Deynes Settlers in United States in the 17th Century

  • William Deynes, who landed in Virginia in 1646

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Motto


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Motto



The motto was originally a war cry or slogan. Mottoes first began to be shown with arms in the 14th and 15th centuries, but were not in general use until the 17th century. Thus the oldest coats of arms generally do not include a motto. Mottoes seldom form part of the grant of arms: Under most heraldic authorities, a motto is an optional component of the coat of arms, and can be added to or changed at will; many families have chosen not to display a motto.

Motto: Forti et fideli nihil difficile
Motto Translation: To the brave and faithful man nothing is difficult.


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Deynes Family Crest Products


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Deynes Family Crest Products




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See Also


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See Also




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Citations


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Citations



    Other References

    1. Ingram, Rev. James. Translator Anglo-Saxon Chronicle 1823. Print.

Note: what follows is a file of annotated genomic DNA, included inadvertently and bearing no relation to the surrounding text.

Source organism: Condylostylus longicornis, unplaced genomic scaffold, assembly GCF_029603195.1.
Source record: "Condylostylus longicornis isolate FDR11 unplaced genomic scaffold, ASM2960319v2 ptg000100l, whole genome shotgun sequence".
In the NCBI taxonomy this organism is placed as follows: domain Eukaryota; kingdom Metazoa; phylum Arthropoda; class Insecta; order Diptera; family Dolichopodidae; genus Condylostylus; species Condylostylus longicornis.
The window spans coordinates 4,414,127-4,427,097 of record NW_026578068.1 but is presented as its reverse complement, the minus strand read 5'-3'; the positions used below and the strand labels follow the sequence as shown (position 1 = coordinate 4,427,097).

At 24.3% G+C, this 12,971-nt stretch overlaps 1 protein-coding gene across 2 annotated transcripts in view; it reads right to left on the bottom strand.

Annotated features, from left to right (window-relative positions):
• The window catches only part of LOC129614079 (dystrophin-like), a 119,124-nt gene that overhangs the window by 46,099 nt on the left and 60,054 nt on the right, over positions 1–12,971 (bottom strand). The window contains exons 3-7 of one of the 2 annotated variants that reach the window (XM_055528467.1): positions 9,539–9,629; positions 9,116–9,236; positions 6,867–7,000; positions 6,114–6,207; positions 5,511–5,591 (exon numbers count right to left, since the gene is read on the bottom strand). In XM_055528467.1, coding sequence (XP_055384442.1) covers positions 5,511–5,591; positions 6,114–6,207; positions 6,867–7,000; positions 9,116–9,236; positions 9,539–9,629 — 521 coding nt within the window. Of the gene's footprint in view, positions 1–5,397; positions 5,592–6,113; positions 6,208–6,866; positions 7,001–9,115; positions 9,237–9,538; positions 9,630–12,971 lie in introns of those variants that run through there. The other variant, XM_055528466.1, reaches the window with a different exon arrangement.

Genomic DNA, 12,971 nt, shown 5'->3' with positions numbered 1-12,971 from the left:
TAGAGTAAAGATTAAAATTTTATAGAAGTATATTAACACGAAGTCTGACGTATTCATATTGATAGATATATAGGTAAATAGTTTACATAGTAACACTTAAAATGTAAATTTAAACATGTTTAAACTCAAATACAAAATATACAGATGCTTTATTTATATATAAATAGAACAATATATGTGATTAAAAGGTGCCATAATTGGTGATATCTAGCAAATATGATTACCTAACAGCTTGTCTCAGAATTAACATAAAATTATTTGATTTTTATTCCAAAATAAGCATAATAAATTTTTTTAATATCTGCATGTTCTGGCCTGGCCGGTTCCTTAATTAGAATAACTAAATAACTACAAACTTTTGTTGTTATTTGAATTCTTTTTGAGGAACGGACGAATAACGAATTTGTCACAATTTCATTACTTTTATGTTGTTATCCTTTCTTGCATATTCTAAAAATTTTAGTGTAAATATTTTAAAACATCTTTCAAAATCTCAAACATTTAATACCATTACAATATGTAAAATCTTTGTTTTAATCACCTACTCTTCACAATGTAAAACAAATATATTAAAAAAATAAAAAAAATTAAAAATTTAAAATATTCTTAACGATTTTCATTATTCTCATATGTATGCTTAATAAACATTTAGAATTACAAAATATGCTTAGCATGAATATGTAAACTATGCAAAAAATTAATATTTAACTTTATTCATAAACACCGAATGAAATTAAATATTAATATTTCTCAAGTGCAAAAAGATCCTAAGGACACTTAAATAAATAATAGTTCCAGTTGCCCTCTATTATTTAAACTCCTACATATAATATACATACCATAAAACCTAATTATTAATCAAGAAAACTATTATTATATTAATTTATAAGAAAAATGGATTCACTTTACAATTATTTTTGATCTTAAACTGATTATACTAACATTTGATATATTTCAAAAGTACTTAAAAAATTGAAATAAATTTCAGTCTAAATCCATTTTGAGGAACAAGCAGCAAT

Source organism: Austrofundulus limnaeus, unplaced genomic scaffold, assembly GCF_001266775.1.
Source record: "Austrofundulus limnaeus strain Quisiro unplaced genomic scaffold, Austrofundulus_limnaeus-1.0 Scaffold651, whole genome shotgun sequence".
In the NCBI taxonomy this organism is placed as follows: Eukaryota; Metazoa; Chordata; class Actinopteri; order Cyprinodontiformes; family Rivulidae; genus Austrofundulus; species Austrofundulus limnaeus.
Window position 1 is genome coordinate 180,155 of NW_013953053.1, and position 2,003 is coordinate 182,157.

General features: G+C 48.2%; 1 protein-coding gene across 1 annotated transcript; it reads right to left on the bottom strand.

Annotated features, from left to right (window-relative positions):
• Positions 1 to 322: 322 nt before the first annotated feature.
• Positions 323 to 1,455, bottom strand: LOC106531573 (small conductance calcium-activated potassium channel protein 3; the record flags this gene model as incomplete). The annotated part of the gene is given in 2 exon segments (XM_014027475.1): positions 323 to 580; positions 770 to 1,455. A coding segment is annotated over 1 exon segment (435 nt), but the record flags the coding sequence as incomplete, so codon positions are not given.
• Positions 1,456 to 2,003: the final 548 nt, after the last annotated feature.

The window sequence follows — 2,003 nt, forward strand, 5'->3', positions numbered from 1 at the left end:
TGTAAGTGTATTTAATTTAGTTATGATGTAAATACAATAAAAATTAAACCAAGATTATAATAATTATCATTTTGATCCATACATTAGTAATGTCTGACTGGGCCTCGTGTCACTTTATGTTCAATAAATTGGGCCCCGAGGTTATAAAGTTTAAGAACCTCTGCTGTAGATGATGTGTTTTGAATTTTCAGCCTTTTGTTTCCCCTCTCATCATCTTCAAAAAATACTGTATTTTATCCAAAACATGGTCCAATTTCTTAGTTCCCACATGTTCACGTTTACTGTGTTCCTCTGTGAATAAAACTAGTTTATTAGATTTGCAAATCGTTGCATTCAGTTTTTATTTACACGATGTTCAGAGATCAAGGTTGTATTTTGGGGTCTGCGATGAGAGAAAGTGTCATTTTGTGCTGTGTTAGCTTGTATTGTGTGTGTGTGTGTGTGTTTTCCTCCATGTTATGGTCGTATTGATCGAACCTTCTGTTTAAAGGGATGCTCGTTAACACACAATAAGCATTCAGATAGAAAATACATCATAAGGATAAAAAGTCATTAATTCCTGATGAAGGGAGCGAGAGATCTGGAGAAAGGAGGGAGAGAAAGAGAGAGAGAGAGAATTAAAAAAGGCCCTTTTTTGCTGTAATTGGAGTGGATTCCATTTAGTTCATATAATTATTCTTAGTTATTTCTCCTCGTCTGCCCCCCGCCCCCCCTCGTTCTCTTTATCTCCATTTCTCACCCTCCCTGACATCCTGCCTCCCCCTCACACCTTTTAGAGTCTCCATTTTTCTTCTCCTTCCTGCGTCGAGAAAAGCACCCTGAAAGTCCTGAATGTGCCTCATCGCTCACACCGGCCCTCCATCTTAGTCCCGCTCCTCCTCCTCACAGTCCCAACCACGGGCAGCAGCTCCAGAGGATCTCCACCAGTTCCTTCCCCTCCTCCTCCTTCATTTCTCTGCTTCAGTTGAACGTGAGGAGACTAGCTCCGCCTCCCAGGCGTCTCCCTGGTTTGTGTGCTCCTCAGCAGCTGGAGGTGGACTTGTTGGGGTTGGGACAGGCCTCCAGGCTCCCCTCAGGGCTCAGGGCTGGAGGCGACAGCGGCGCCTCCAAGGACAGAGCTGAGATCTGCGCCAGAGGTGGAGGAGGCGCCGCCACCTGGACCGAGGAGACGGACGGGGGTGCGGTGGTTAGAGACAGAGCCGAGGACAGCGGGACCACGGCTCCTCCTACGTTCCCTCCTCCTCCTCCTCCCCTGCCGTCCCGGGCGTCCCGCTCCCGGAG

2. Browning, Charles H. Americans of Royal Descent. Baltimore: Genealogical Publishing. Print.
    3. Thirsk, Joan. The Agrarian History of England and Wales. Cambridge: Cambridge University Press: 7 Volumes. Print.
    4. Humble, Richard. The Fall of Saxon England. New York: Barnes and Noble, 1975. Print. (ISBN 0-88029-987-8).
    5. Shirley, Evelyn Philip. Noble and Gentle Men of England Or Notes Touching The Arms and Descendants of the Ancient Knightley and Gentle Houses of England Arranged in their Respective Counties 3rd Edition. Westminster: John Bowyer Nichols and Sons, 1866. Print.
    6. Burke, Sir Bernard. General Armory Of England, Scotland, Ireland and Wales. Ramsbury: Heraldry Today. Print.
    7. Holt, J.C. Ed. Domesday Studies. Woodbridge: Boydell, 1987. Print. (ISBN 0-85115-477-8).
    8. Hanks, Patricia and Flavia Hodges. A Dictionary of Surnames. Oxford: Oxford University Press, 1988. Print. (ISBN 0-19-211592-8).
    9. Matthews, John. Matthews' American Armoury and Blue Book. London: John Matthews, 1911. Print.
    10. Samuelsen, W. David. New York City Passenger List Manifests Index 1820 - 1824. North Salt Lake, Utah: Accelerated Indexing Systems International, 1986. Print.
    11. ...

    The Deynes Family Crest was acquired from the Houseofnames.com archives. The Deynes Family Crest was drawn according to heraldic standards based on published blazons. We generally include the oldest published family crest once associated with each surname.

    This page was last modified on 3 March 2016 at 16:10.